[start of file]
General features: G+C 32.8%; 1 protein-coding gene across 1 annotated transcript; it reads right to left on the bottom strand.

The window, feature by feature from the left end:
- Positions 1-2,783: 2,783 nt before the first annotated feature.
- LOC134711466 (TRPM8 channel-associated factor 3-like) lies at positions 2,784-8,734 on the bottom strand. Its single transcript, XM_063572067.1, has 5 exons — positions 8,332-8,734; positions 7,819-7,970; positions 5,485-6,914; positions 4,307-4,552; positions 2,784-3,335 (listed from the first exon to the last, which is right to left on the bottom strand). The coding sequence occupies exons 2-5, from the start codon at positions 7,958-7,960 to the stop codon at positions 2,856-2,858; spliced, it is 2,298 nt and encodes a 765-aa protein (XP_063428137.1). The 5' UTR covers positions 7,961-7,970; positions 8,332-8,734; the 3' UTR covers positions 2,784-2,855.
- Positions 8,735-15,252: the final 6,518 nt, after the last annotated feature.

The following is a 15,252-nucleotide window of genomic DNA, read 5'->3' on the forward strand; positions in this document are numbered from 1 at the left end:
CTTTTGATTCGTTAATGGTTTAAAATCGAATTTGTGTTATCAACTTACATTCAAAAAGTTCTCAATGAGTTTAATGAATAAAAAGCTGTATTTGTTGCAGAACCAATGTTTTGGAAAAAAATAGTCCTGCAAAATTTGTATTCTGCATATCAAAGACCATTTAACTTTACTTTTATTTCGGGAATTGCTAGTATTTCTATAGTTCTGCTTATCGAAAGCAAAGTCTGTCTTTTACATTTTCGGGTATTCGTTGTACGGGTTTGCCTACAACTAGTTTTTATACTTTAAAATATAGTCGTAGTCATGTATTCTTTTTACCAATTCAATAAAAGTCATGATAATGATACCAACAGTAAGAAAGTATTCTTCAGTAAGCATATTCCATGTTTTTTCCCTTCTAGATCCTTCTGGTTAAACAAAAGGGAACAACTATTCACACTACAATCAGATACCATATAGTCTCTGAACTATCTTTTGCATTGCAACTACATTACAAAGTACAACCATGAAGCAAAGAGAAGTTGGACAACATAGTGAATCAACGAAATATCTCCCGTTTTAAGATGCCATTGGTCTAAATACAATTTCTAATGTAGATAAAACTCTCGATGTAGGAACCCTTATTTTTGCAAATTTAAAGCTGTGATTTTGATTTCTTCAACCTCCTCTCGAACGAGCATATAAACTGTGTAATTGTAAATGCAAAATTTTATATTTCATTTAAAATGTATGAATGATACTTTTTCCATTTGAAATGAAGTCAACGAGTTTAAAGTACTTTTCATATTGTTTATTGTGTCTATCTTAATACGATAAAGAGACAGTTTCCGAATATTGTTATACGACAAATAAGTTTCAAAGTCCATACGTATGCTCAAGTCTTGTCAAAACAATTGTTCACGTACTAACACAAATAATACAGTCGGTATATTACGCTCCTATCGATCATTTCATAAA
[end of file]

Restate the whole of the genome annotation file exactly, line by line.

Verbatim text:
General features: G+C 32.8%; 1 protein-coding gene across 1 annotated transcript; it reads right to left on the bottom strand.

The window, feature by feature from the left end:
- Positions 1-2,783: 2,783 nt before the first annotated feature.
- LOC134711466 (TRPM8 channel-associated factor 3-like) lies at positions 2,784-8,734 on the bottom strand. Its single transcript, XM_063572067.1, has 5 exons — positions 8,332-8,734; positions 7,819-7,970; positions 5,485-6,914; positions 4,307-4,552; positions 2,784-3,335 (listed from the first exon to the last, which is right to left on the bottom strand). The coding sequence occupies exons 2-5, from the start codon at positions 7,958-7,960 to the stop codon at positions 2,856-2,858; spliced, it is 2,298 nt and encodes a 765-aa protein (XP_063428137.1). The 5' UTR covers positions 7,961-7,970; positions 8,332-8,734; the 3' UTR covers positions 2,784-2,855.
- Positions 8,735-15,252: the final 6,518 nt, after the last annotated feature.

The following is a 15,252-nucleotide window of genomic DNA, read 5'->3' on the forward strand; positions in this document are numbered from 1 at the left end:
CTTTTGATTCGTTAATGGTTTAAAATCGAATTTGTGTTATCAACTTACATTCAAAAAGTTCTCAATGAGTTTAATGAATAAAAAGCTGTATTTGTTGCAGAACCAATGTTTTGGAAAAAAATAGTCCTGCAAAATTTGTATTCTGCATATCAAAGACCATTTAACTTTACTTTTATTTCGGGAATTGCTAGTATTTCTATAGTTCTGCTTATCGAAAGCAAAGTCTGTCTTTTACATTTTCGGGTATTCGTTGTACGGGTTTGCCTACAACTAGTTTTTATACTTTAAAATATAGTCGTAGTCATGTATTCTTTTTACCAATTCAATAAAAGTCATGATAATGATACCAACAGTAAGAAAGTATTCTTCAGTAAGCATATTCCATGTTTTTTCCCTTCTAGATCCTTCTGGTTAAACAAAAGGGAACAACTATTCACACTACAATCAGATACCATATAGTCTCTGAACTATCTTTTGCATTGCAACTACATTACAAAGTACAACCATGAAGCAAAGAGAAGTTGGACAACATAGTGAATCAACGAAATATCTCCCGTTTTAAGATGCCATTGGTCTAAATACAATTTCTAATGTAGATAAAACTCTCGATGTAGGAACCCTTATTTTTGCAAATTTAAAGCTGTGATTTTGATTTCTTCAACCTCCTCTCGAACGAGCATATAAACTGTGTAATTGTAAATGCAAAATTTTATATTTCATTTAAAATGTATGAATGATACTTTTTCCATTTGAAATGAAGTCAACGAGTTTAAAGTACTTTTCATATTGTTTATTGTGTCTATCTTAATACGATAAAGAGACAGTTTCCGAATATTGTTATACGACAAATAAGTTTCAAAGTCCATACGTATGCTCAAGTCTTGTCAAAACAATTGTTCACGTACTAACACAAATAATACAGTCGGTATATTACGCTCCTATCGATCATTTCATAAA